Lillie Sutton prays after hearing that there had been a delay in the execution of Troy Davis as protesters gathered at Jackson State Prison in Georgia. Davis was later executed on Wednesday, however.

Editor’s Note: Mark Osler, a professor of law at the University of St. Thomas Law School in Minnesota, is a former federal prosecutor and the author of “Jesus on Death Row,” a book about capital punishment.

Story highlights

Mark Osler: Courts considering Troy Davis case had to balance values

He says the argument to proceed was the virtue of "finality of judgment"

He says conflicting values relate to due process and the virtue of mercy

Osler: We should err on the side of further deliberation and of mercy

CNN  — 

When I was a federal prosecutor, I had some sleepless nights. On a few occasions, it was after I had lost at trial; I would lie in bed and think of what I did wrong.

Other times, though, my sleepless hours came after I had won a trial or gotten what I wanted at sentencing. The haunting question was always the same: What if I was wrong?

Some might consider that admission a sign of weakness or a lack of resolve, but in retrospect, I see those nights as ones in which I was fully human. The cost of being wrong as a prosecutor is almost unthinkable. This is especially true in a capital case, such as the recent and tumultuous end game in the Troy Davis case in Georgia. Davis’ final appeals to the state of Georgia were denied, despite the fact that seven of the nine witnesses against him had recanted their stories. His last hope, the U.S. Supreme Court, denied his application for a stay of execution on Wednesday night, sealing his fate. He was executed shortly after 11 p.m.

Mark Osler

The meaningful cases in law almost always involve a clash of virtues. School prayer cases, for instance, sometimes balance two virtues reflected in the Constitution itself: The guarantee of free exercise of religion, and a bar on the establishment of a state religion.

In the Troy Davis case, what virtues were in conflict?

On the side of execution without further delay, the virtue upheld is that of “finality of judgment.” That is, once a verdict and judgment are rendered, it should be difficult to upset. Victims’ family members sometimes see a promise in that judgment, and finality renders a certainty to the process that some see as promoting deterrence of crime.

Congress, in passing bills such as 1996’s Anti-Terrorism and Effective Death Penalty Act (which strictly limited the ability of someone like Troy Davis to receive relief by petitioning for a writ of habeas corpus), sought to promote this value. The Supreme Court has also repeatedly cited “finality of judgment” as an important value in cutting off appeals.

Other than the mention of capital punishment itself, it is hard to see much support in the Constitution for the virtue of finality.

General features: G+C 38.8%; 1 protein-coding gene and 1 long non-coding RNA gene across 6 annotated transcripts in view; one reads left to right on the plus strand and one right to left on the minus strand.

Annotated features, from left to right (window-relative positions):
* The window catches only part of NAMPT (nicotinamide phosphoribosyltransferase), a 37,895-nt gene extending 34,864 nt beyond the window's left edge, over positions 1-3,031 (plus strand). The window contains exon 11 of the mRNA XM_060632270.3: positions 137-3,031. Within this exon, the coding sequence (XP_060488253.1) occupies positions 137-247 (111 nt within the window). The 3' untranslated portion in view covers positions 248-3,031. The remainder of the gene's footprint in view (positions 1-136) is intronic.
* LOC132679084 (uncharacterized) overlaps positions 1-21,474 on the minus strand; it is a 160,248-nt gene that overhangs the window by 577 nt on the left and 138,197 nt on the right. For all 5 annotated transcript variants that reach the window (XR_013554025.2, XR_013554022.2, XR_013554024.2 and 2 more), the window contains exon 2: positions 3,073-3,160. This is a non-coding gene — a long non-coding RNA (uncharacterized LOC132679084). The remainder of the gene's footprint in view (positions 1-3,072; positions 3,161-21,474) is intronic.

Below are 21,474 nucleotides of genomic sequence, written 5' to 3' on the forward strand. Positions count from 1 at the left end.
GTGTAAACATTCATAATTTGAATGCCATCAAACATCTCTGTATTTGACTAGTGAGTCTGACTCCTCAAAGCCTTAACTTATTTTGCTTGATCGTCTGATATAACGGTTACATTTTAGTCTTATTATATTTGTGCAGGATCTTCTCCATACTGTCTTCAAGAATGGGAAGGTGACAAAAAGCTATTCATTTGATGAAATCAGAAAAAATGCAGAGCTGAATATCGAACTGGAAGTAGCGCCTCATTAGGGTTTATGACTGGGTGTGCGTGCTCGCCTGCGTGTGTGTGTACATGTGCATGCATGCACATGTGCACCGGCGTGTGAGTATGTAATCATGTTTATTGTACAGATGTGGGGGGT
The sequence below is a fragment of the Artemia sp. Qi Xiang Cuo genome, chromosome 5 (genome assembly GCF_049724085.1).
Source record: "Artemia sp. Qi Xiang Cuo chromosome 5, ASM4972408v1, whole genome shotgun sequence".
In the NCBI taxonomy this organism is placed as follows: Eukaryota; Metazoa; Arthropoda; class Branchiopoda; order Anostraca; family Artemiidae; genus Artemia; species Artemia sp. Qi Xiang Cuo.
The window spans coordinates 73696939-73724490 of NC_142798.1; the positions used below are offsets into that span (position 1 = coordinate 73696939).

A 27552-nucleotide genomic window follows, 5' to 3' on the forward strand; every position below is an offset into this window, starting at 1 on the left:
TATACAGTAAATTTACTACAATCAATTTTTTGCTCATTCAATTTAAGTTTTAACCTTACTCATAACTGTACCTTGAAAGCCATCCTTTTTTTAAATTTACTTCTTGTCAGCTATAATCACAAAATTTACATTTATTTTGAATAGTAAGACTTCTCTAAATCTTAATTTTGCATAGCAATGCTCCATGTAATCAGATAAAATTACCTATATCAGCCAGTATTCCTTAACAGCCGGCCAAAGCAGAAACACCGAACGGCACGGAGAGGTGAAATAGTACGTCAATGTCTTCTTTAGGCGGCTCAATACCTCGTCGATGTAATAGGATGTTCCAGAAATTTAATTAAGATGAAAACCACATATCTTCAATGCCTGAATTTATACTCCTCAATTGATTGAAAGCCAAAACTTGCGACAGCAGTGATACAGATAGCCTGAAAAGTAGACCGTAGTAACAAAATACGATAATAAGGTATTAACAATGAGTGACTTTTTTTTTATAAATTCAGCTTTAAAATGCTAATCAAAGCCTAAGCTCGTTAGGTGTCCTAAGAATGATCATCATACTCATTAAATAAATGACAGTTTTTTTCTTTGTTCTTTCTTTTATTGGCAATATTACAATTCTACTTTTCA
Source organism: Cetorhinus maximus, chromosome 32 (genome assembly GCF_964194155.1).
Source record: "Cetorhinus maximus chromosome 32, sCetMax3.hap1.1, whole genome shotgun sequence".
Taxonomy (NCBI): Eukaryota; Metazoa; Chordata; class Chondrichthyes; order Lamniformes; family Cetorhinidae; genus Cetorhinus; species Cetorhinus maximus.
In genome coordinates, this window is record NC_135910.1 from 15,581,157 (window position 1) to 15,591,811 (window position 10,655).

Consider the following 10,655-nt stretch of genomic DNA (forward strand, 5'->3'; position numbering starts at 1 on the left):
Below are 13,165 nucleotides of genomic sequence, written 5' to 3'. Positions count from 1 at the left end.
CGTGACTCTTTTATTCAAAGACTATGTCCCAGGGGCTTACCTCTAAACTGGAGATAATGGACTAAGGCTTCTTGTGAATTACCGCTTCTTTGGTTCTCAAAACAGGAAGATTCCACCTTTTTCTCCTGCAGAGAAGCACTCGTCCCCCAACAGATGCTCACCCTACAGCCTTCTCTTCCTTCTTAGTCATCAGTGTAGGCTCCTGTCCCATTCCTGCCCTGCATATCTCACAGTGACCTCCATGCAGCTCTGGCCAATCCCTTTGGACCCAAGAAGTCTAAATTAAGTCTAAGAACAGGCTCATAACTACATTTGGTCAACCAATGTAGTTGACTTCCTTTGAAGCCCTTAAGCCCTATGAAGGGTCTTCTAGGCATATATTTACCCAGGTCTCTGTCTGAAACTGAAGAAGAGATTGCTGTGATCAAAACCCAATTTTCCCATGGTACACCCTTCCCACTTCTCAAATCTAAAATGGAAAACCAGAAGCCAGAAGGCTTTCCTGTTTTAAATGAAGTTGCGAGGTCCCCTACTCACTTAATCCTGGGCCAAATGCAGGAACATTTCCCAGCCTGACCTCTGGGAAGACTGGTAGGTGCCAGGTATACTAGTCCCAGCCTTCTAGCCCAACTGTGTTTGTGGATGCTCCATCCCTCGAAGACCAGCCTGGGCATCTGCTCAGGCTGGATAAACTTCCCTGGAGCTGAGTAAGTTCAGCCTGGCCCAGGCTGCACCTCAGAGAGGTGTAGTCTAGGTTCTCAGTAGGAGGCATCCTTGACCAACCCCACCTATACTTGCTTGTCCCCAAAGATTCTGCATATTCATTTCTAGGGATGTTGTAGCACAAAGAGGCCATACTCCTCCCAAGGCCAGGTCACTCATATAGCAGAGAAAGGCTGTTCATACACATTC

On the other hand, those seeking to delay the execution of Davis for reconsideration of the evidence promoted other virtues: deliberation and mercy. Unlike “finality of judgment,” these virtues are firmly rooted in the Constitution itself and the core values of Americans.

Deliberation is a predominant central virtue promoted by the Constitution. That document requires that in criminal cases, there be an initial appearance, indictment by a grand jury, representation by counsel and the right to not only appeal a conviction but to petition for habeas corpus. All of these slow down the process. Above all, our Constitution expressly mandates “Due Process,” even when that process produces delay and uncertainty, as it is bound to do. Deliberation is what makes us civilized, and when it fails, we fail profoundly.

A second virtue, mercy, is also an explicit part of the Constitution. The federalists insisted on the inclusion of the pardon power, for example, for the express reason that it gives the system some outlet for this core virtue. (In Davis’ case, it is the Georgia Board of Pardons and Parole that had the power to grant clemency).

The first signer of that Constitution was George Washington, who then lived out the virtues of that Constitution as president. He was literally the commander-in-chief; when the Whiskey Rebellion arose in western Pennsylvania, he personally led the army to quell the rebels, astride a white horse. Just as importantly, living out the constitutional virtue of mercy, he pardoned those rebels who were sentenced to hang for treason.

The Troy Davis case shows us a truth: We have wandered too far from our own best virtues.

If we are to err, let it be on the side of deliberation and mercy, rather than the unsettling finality we have seen pursued by the state of Georgia. Should we choose those better virtues, we might all sleep better.

The opinions expressed in this commentary are solely those of Mark Osler.